from voanews.com by Lisa Bryant
A report released in Paris says international food prices will likely remain high during the next decade, although they will probably not hit the heights that sparked riots last year. Experts also say the prices will have a mixed impact in developing countries.
Jointly published by the Paris-based Organization for Economic Cooperation and Development and the U.N. Food and Agricultural Organization, the report predicts crop prices will be 10 to 20 percent higher during the next decade than during the previous 10 years.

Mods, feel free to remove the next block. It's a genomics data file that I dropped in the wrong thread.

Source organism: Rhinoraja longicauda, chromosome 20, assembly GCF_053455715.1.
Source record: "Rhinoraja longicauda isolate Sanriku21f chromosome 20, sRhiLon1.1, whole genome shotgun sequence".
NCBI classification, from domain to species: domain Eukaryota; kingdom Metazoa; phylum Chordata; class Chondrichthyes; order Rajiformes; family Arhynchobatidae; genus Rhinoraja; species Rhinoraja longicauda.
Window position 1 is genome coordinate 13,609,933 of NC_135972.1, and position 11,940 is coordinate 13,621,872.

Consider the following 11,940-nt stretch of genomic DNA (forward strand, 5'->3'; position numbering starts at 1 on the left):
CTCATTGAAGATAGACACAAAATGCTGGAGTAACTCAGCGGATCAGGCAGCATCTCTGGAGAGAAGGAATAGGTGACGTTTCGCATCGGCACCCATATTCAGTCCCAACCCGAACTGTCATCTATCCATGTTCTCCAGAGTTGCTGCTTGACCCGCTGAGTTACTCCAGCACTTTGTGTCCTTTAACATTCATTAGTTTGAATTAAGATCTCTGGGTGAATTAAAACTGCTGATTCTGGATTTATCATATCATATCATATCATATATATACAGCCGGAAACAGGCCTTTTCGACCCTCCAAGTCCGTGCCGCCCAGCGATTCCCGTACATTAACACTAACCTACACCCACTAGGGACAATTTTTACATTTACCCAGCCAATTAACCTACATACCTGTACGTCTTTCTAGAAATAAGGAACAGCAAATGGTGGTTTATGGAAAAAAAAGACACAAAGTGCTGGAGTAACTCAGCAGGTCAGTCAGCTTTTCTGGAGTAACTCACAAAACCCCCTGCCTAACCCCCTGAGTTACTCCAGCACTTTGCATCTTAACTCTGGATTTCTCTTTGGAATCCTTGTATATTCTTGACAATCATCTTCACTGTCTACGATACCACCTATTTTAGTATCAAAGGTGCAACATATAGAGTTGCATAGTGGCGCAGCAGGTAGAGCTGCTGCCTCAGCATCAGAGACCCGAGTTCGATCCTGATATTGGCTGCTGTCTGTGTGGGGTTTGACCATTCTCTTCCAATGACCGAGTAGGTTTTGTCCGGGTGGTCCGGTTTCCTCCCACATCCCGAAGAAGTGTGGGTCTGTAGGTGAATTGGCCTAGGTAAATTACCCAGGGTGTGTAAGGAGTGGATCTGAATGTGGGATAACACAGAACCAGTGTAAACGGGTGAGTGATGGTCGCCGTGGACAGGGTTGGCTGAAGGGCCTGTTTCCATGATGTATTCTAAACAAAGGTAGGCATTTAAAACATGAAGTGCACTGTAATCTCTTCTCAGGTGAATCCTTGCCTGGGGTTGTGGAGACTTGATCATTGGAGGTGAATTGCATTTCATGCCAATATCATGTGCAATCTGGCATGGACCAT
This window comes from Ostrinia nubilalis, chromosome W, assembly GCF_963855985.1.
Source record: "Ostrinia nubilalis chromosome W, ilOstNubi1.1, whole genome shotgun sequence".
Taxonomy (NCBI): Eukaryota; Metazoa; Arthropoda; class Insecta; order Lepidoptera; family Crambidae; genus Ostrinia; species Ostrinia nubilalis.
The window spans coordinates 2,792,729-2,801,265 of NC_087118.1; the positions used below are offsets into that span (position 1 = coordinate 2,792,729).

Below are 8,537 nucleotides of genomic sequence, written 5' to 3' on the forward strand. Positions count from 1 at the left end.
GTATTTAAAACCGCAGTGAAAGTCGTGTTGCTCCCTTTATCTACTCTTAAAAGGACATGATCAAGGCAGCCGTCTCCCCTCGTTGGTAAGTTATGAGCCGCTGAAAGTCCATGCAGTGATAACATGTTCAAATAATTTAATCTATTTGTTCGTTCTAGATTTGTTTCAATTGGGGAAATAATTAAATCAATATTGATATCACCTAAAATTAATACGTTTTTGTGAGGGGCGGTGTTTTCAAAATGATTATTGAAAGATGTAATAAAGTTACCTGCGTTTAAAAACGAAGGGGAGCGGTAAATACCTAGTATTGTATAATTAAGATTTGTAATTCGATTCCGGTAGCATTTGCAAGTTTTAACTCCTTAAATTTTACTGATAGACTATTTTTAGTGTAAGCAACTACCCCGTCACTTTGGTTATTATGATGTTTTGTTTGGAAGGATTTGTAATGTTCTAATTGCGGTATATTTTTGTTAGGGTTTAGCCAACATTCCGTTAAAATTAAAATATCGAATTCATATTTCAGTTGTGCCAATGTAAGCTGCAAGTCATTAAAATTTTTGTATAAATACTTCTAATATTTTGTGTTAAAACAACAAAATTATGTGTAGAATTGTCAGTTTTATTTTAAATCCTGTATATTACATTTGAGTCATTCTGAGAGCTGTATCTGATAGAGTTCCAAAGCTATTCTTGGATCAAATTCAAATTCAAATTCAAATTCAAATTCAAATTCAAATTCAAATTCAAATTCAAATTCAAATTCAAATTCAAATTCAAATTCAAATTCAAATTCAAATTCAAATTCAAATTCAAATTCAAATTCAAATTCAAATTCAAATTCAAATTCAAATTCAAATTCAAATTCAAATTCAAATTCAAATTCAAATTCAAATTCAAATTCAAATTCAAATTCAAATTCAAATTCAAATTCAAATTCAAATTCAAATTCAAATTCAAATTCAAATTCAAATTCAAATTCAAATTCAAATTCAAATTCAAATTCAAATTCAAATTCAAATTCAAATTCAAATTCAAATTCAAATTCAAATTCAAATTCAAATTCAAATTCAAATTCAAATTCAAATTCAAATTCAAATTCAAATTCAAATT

"The basic message is that because input prices are higher, because biofuel remains high, this is going to keep real prices for agriculture [higher] than in the early part of the decade," said FAO economist Merrit Cluff.
The report also predicts that energy costs and erratic weather may make prices more volatile in the future. But the report predicts the price hikes are unlikely to be as dramatic as last year, when soaring food prices sparked protests and rioting in developing countries.